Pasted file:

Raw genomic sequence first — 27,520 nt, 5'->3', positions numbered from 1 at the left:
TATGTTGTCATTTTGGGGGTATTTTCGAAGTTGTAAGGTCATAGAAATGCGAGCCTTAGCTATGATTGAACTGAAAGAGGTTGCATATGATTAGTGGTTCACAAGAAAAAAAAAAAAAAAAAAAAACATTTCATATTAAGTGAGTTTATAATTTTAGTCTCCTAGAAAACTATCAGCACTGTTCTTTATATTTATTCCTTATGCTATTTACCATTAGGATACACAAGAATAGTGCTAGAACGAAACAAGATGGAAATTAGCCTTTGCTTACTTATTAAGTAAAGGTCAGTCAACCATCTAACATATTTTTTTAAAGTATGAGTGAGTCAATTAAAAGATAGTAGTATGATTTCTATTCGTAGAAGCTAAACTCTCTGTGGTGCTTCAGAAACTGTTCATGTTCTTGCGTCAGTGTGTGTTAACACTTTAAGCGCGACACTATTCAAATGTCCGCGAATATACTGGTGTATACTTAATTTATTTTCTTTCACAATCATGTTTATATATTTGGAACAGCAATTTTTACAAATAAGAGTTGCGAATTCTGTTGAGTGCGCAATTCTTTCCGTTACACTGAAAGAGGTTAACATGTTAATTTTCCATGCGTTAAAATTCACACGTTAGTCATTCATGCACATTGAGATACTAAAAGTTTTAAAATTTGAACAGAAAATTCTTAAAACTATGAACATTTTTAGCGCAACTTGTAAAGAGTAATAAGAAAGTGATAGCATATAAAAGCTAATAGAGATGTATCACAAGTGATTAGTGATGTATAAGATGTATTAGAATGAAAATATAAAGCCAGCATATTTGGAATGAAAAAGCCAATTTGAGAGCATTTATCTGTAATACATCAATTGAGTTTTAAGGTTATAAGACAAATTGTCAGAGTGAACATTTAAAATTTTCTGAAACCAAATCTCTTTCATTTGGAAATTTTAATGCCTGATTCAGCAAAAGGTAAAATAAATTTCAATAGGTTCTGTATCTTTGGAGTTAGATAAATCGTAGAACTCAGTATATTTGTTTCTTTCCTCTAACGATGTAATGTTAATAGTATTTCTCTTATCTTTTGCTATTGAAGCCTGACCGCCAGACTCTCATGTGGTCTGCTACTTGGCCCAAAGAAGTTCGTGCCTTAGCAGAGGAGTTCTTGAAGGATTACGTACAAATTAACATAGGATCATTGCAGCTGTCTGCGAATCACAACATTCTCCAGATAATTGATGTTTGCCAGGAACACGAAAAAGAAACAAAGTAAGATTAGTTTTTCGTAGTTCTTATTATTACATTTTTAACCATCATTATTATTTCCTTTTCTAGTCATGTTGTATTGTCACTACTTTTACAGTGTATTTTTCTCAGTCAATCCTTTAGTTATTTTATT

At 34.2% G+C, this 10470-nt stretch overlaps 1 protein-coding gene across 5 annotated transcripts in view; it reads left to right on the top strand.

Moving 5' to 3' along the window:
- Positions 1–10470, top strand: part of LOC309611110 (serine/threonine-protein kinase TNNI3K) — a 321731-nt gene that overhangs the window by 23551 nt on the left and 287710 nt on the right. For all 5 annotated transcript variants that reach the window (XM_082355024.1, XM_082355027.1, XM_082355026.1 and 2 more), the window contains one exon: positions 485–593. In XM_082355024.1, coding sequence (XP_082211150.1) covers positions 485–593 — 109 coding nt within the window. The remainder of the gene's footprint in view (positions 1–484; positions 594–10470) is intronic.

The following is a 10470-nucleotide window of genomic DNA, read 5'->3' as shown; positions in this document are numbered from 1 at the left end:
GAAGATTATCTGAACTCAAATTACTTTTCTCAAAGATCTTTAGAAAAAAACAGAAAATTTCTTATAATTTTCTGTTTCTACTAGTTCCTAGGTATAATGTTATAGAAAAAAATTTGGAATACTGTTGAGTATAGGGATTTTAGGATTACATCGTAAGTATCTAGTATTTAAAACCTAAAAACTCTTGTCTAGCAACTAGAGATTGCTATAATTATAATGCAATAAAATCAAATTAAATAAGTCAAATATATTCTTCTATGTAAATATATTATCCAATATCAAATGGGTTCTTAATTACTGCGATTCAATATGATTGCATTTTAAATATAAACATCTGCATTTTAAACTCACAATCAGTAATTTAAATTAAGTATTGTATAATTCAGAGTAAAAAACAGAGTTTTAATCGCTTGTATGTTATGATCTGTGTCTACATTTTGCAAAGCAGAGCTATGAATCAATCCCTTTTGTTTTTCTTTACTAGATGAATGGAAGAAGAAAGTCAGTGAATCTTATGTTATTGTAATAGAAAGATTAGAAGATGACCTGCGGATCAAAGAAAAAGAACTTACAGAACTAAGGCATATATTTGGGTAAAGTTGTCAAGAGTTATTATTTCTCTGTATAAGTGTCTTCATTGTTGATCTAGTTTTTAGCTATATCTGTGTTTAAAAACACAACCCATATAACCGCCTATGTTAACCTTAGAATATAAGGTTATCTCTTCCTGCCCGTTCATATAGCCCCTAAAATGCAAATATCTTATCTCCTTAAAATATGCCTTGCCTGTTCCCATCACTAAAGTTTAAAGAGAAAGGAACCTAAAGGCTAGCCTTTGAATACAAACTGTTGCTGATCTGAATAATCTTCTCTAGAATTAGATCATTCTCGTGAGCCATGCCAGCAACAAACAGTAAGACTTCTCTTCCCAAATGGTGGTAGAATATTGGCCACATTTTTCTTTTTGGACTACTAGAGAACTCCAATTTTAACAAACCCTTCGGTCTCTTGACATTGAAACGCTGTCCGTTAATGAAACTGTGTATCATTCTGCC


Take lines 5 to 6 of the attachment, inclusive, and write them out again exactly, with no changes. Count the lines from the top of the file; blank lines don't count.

- Positions 1–10470, top strand: part of LOC309611110 (serine/threonine-protein kinase TNNI3K) — a 321731-nt gene that overhangs the window by 23551 nt on the left and 287710 nt on the right. For all 5 annotated transcript variants that reach the window (XM_082355024.1, XM_082355027.1, XM_082355026.1 and 2 more), the window contains one exon: positions 485–593. In XM_082355024.1, coding sequence (XP_082211150.1) covers positions 485–593 — 109 coding nt within the window. The remainder of the gene's footprint in view (positions 1–484; positions 594–10470) is intronic.

The following is a 10470-nucleotide window of genomic DNA, read 5'->3' as shown; positions in this document are numbered from 1 at the left end: